North Liberty, IA, United States
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Barriere S.L.,Theravance | Farrell D.J.,345 Beaver Kreek Center | Rhomberg P.R.,345 Beaver Kreek Center | Jones R.N.,345 Beaver Kreek Center
Diagnostic Microbiology and Infectious Disease | Year: 2014

Telavancin biological activity, determined by serum titers against a reference strain of Staphylococcus aureus, was maintained in the serum of subjects with severe renal impairment or end-stage renal disease suggesting that there is no apparent effect of renal function on in vitro activity of telavancin. © 2014 The Authors.


Jones R.N.,345 Beaver Kreek Center | Farrell D.J.,345 Beaver Kreek Center | Mendes R.E.,345 Beaver Kreek Center | Sader H.S.,345 Beaver Kreek Center
Journal of Antimicrobial Chemotherapy | Year: 2011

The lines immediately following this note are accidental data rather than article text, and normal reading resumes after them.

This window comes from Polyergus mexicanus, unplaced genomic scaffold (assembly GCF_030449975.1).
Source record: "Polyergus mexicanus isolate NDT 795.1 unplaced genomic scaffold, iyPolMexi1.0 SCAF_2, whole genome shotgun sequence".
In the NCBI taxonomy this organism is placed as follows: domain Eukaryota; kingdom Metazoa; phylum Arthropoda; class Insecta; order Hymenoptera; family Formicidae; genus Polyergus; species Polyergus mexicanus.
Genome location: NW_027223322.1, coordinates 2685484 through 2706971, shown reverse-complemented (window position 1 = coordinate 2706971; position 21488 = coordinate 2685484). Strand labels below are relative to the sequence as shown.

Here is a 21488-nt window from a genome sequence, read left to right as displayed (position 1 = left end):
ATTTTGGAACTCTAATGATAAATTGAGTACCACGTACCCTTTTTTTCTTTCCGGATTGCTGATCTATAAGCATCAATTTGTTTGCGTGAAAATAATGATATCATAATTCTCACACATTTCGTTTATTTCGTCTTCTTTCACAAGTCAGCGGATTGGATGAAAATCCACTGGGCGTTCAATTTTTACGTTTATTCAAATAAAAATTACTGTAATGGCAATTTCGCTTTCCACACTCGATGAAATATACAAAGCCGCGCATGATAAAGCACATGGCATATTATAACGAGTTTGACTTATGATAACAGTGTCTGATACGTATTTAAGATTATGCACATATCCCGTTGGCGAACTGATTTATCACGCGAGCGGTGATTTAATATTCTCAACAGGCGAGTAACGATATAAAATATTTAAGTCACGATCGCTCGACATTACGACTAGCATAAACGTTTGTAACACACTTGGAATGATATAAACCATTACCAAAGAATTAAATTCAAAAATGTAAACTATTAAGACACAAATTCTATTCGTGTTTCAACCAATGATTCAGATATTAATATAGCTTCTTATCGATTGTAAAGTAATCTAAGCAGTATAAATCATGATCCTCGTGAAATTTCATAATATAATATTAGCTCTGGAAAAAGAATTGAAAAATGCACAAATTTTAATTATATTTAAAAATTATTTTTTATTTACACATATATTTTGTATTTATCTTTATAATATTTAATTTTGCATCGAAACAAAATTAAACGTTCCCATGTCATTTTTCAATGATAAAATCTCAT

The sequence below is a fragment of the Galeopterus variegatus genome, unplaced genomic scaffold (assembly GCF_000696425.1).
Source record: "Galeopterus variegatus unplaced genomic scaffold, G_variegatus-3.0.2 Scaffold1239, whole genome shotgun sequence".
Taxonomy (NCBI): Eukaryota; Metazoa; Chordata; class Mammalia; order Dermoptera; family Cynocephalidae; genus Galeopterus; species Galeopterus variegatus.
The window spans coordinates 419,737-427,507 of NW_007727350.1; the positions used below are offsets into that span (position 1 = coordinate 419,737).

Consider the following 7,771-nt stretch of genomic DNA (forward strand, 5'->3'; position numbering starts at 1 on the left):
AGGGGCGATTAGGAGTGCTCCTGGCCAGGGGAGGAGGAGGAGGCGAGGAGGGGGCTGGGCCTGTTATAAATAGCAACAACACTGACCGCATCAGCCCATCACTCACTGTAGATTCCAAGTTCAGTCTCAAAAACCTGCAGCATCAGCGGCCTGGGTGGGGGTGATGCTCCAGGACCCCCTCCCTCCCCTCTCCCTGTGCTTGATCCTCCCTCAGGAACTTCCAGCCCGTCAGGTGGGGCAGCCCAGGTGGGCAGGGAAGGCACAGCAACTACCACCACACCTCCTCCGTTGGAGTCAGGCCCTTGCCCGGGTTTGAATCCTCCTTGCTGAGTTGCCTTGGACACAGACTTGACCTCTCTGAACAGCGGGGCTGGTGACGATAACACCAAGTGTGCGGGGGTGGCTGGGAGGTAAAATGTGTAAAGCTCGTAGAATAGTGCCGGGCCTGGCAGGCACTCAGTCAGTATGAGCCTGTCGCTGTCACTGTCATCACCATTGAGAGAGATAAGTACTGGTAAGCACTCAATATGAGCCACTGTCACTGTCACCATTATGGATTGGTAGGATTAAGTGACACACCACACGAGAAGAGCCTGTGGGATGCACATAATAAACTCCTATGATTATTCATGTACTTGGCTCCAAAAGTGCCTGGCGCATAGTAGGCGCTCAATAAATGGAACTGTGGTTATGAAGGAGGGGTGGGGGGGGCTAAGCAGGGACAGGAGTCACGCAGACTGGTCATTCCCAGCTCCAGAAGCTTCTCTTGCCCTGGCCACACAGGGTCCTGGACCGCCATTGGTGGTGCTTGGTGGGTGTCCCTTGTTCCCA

Objectives: To document the spectrum of activity of ceftaroline, the active form of the prodrug, ceftaroline fosamil, a new cephalosporin with anti-methicillin-resistant staphylococcal activity, against a surveillance collection of clinical isolates obtained from the USA and Europe during 2008-09. Methods: A selected group of species associated with community-acquired pneumonia (CAP; 6496 of 17326 monitored strains) were tested for susceptibility in a central laboratory using CLSI broth microdilution methods. Organisms were sampled from 55 medical centres, 27 in the USA and 28 (12 countries) in Europe. Ceftaroline and comparator agents were tested and interpretations of MIC endpoints made by applying current CLSI (2010) and EUCAST (2010) breakpoint criteria. Results: Against 1340 Streptococcus pneumoniae, ceftaroline inhibited all isolates at ≤0.5 mg/L (MIC 50/90, ≤0.008/0.12 mg/L) and was 8-fold more active than ceftriaxone (MIC 90, 1 mg/L; only 79.2% coverage at EUCAST breakpoint). Haemophilus influenzae (n=584; MIC 50/90, ≤0.008/0.015 mg/L), Moraxella catarrhalis (n=377; MIC 50/90, 0.03-0.06/0.12 mg/L) and Staphylococcus aureus (n=590; MIC 50/90, 0.5/1 mg/L) were very susceptible to ceftaroline, regardless of b-lactamase production or multidrug resistance (MDR) patterns. The potency of ceftaroline against three species of Enterobacteriaceae (Escherichia coli, Klebsiella pneumoniae and Enterobacter cloacae) was similar to that of ceftriaxone, ceftazidime and piperacillin/tazobactam. Only modest differences in rates of ceftaroline susceptibility (breakpoint ≤2 mg/L) were noted with extendedspectrum β-lactamase-negative Enterobacteriaceae strains between the USA and Europe (97.9% versus 97.0% for E. coli). Ceftaroline, like ceftriaxone, was not active against ceftazidime-resistant E. coli (10.2%-26.2% susceptible at ≤2 mg/L) or K. pneumoniae (5.3%-11.2%). Conclusions: The ceftaroline surveillance for 2008-09 (USA and Europe) documented low MIC 50/90 values for S. aureus isolates at 0.5/1 and 0.25/1 mg/L, respectively. More importantly, ceftaroline MIC 90 results for S. pneumoniae (0.12 mg/L), H. influenzae (0.015 mg/L) and M. catarrhalis (0.12 mg/L) were very low, all MICs being ≤0.5 mg/L. Ceftaroline exhibited promising high potency and wide coverage against Gram-positive and -negative pathogens known to cause CAP, especially isolates of MDR pneumococci and methicillin-resistant S. aureus. © The Author 2011. Published by Oxford University Press on behalf of the British Society for Antimicrobial Chemotherapy. All rights reserved.